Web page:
Razvi shares that out of 16 members, two abstained from voting, and two favoured amendments in the law, whereas the rest wanted to repeal it. However, the law was not repealed. “It took a year to publish the report. We found that this law was not in accordance with Islam and there was no need for it. This was our verdict. If the government thinks that such laws are needed by the people, they should get opinions on it. If it’s a yes, then re-drafts the entire law in accordance with Islamic laws, circulate it for an opinion and then finalise it,” informs Razvi. “When the first executive order was passed by President Musharraf in 2004-5, thousands of women were released on bail, then several amendments were introduced including definition of ‘honour killing’. In December 2005, all the final amendments were brought in, but these were not mentioned as amendments in the Hudood Laws; instead it was amendments in the Pakistan Criminal Law. On January 6, 2006, the Women Protection Act came out, which was the amendment in Pakistan criminal law. Unfortunately, the Zina ordinance still exists with few sections left after amendments”

This was a major achievement in order to regain rights for women. “The change may not be visible in the big picture, but there has been a lot of change,” illuminates Activist Afia Salam. “Before, we didn’t have a legal recourse for many things. The Hudood Ordinance changed, there are now proper definitions that distinguish the victim and oppressor. In Sindh, we have a Child Marriage Restraint Act, domestic violence is now being termed as a crime otherwise it used to be shrugged off as a personal matter and workplace harassment is also now identified.”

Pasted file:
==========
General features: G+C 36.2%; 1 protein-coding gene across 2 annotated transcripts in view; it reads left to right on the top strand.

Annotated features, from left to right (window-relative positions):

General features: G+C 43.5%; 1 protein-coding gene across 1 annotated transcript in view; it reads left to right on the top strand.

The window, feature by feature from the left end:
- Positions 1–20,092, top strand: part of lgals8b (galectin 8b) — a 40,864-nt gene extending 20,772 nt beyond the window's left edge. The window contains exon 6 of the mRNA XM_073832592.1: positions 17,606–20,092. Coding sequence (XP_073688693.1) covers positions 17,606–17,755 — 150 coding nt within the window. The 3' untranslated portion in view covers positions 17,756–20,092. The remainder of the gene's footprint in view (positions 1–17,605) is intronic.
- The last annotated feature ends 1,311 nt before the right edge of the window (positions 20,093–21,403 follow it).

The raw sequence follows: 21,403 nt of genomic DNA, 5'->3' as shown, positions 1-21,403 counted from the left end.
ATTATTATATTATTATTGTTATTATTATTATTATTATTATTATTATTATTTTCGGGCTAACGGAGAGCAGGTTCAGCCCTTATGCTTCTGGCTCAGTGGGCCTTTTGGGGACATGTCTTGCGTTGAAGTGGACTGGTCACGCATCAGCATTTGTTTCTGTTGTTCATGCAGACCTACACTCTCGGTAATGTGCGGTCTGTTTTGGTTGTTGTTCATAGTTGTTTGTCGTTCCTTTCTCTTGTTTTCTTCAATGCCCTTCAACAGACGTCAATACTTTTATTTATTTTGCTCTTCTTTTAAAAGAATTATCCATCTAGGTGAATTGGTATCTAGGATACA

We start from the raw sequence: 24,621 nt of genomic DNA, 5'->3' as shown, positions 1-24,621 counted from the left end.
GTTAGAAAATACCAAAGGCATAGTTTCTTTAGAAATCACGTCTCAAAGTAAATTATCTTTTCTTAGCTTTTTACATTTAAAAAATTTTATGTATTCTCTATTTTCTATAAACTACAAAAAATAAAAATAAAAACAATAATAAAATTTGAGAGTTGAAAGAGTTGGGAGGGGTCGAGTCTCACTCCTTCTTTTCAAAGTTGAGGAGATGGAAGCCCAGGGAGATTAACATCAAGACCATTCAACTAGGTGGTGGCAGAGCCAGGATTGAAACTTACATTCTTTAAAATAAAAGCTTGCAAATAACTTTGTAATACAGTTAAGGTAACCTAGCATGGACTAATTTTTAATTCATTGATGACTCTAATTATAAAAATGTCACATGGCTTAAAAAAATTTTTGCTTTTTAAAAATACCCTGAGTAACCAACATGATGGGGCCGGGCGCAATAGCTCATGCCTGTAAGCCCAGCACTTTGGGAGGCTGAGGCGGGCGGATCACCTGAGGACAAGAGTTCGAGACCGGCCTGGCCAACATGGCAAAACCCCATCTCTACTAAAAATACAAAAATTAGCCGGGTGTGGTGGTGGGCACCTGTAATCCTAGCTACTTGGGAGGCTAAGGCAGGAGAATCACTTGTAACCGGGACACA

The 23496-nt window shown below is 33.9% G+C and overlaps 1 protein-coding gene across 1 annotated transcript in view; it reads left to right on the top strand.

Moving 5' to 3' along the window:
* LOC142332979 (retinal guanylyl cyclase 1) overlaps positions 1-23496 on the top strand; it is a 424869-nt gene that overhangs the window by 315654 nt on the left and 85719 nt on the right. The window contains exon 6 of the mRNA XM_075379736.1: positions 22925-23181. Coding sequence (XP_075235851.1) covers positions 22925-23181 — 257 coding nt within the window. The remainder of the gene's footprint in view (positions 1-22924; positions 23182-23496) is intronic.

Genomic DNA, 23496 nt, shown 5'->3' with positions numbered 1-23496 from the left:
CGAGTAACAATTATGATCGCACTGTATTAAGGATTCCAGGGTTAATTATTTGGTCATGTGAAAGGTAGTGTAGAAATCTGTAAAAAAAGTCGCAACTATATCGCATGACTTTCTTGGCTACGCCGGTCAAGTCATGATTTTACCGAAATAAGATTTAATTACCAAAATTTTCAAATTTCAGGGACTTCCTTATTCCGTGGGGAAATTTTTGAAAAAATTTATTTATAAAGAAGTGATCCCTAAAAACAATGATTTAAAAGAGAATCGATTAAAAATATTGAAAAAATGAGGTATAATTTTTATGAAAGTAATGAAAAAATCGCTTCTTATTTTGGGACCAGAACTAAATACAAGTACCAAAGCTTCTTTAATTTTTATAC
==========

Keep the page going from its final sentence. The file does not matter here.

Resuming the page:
Journalist Afia Salam
Journalist Afia Salam

Afia also emphasises that change like this is usually slow. “The thing is that laws do not bring instant change, it takes time. Gradually you start getting examples which eventually gives other people the confidence to pursue their cases. For instance, when the cyber crime law came – even though it is a badly drafted law, where people are victimised more – after five long years, there was a verdict given out against the culprit who harassed his colleague in KU. Not everyone has the stamina to bear five years of court hassle. Until and unless a law is passed, there will be no fear of consequences. Despite the structural weaknesses and inefficiencies, there will be some action regarding the case. So, the changes will come, but they will take time.”